Mercy me, hopefully scientific freedom will become the norm so beleaguered Intelligent Design proponents will be able to purse their scientific explorations without fear of academic and professional persecution. (Remember what happened to Dr. Guillermo Gonzalez? And others who aren't proponents but published a professional peer-reviewed paper like Dr. Richard Sternberg?)

Also included in Dyson's interview is a brief discussion about his idea of an ever-expanding universe.  He believes that life will eventually adapt to different planetary environments.   

In 2000, Dyson received the Templeton Prize for progress in religion. Here’s a link to a short biographical account of his life.

April 10, 2007

Give him the money, not the baby

So former Anna Nicole Smith boyfriend Larry Birkhead is the father of her infant daughter, Dannielynn, according to DNA tests. Birkhead says he is looking forward to getting his hands on his daughter's money--er, getting to know his daughter.

Getting to know her? Doesn't he know her already? If not, why not?

I've tried my best to ignore the entire Anna Nicole controversy. But now the story is about turning a helpless baby over to an irresponsible stranger. Dannielynn will have no mother in her life, as she would if she were adopted by a loving couple uninterested in her inheritance. The baby's maternal grandmother says Birkhead is an unfit father, and she's probably right.

American courts have veered sharply to doing what adults want as opposed to what's best for children--up to and including taking children away from adoptive parents who have had them for years, and handing them over to strangers who happen to share their DNA. One hopes Bermudan courts are kinder to children. Let Burkhead have the money--on condition that he agrees to let a loving family adopt Anna Nicole's baby.

Does anybody think he'll object to that? Me, neither.

Music and community

I'm late in weighing in on the wonderful Washington Post Magazine piece about the world-famous violinist who performed great pieces of music at a Metro station during morning rush hour as commuters mostly ignored him. Two observations: I don't think the fact that children strained to see and hear him means children are more appreciative of the beauty of music than the rest of us. If Bozo the Clown had been juggling balls at the Metro station, children would have wanted to stop for that, too.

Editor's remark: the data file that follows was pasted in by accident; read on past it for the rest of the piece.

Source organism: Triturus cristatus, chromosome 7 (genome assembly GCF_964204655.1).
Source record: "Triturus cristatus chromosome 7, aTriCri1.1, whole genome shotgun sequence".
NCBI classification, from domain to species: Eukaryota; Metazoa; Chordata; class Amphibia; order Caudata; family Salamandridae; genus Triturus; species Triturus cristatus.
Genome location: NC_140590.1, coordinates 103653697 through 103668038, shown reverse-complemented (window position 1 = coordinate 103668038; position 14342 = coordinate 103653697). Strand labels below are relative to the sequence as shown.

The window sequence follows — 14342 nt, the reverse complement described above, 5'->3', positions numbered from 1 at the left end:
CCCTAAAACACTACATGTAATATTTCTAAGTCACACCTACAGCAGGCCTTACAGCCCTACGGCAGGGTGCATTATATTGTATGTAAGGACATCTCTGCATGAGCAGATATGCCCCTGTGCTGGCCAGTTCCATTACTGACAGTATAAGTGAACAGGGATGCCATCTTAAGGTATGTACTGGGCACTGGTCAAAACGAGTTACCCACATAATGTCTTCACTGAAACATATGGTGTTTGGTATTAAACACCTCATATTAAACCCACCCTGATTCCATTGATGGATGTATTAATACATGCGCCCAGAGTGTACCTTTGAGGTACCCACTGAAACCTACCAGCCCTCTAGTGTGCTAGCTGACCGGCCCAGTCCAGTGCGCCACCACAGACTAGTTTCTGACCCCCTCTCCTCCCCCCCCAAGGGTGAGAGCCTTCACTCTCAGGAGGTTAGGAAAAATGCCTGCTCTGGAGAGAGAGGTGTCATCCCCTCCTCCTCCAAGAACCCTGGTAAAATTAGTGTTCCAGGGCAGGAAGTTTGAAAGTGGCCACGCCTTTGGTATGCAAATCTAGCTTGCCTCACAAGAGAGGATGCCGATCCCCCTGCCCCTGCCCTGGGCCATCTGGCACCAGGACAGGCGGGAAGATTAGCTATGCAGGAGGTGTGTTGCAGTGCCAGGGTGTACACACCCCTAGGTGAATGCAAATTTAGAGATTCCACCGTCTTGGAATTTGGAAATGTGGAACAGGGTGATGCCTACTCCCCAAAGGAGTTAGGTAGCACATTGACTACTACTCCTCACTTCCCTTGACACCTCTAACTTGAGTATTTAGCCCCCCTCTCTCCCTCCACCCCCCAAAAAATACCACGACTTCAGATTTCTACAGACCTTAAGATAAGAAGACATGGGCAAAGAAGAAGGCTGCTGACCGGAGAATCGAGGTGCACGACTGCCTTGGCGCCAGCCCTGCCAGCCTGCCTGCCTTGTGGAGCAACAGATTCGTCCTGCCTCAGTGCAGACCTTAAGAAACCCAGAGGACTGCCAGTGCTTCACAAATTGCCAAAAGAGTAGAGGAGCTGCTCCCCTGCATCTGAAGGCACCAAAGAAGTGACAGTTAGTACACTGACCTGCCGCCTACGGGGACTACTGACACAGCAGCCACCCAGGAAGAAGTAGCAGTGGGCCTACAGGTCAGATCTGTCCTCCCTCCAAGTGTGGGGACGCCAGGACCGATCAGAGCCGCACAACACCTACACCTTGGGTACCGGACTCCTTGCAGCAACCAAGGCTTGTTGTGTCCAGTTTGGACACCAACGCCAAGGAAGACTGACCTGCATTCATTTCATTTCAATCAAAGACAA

Second, I don't think any assumptions can be made about adult appreciation of great music (or lack thereof) simply because they paid little attention to the musician in their midst. And I don't think the fact that it was rush hour had much to do with it, either. I think it probably had to do with the fact that we can, if we choose, listen to great music at any hour of the day or night, thanks to the wide availability of recorded music. Why stop what you're doing to listen to great music if you know you have the DVD at home--or can buy it off Amazon?

One hundred years ago, if people wanted to hear music, they had to go to a concert in the park, or buy tickets to the theater. Or they got together at someone's home to listen to a friend play songs on the piano, and perhaps sing along. Listening to music was nearly always a social event, to be shared with others. Sadly, it no longer is for most of us, most of the time. How many of you have actually gone to someone's house to listen to live music? That's what I thought.

I think about this with real regret. While I'd not willingly give up my CD collection, I'm aware of what I'm missing each time I choose a piece of music and listen to it--alone.

The Amish are right to beware of technology that separates us from one another. Each Christmas, I tell my sons the only gift I want is for them to spend an evening playing ancient carols on our piano while we all sing along: Absolute bliss. 

Re: Children will listen

Paul Wills comments:

Has anyone considered that, perhaps, people who would have liked to stop and listen have supervisors who would rather have them at work on time.

I suspect that many are not rushing to "make it to the top" but rather to simply keep a paycheck coming and, just as important, a paid up health plan.

About the best some can do is keep the music playing at home.

That's a very good point, Paul, and one raised by other readers of the story as well. I'll refer you to this online chat with Weingarten to see how he dealt with it.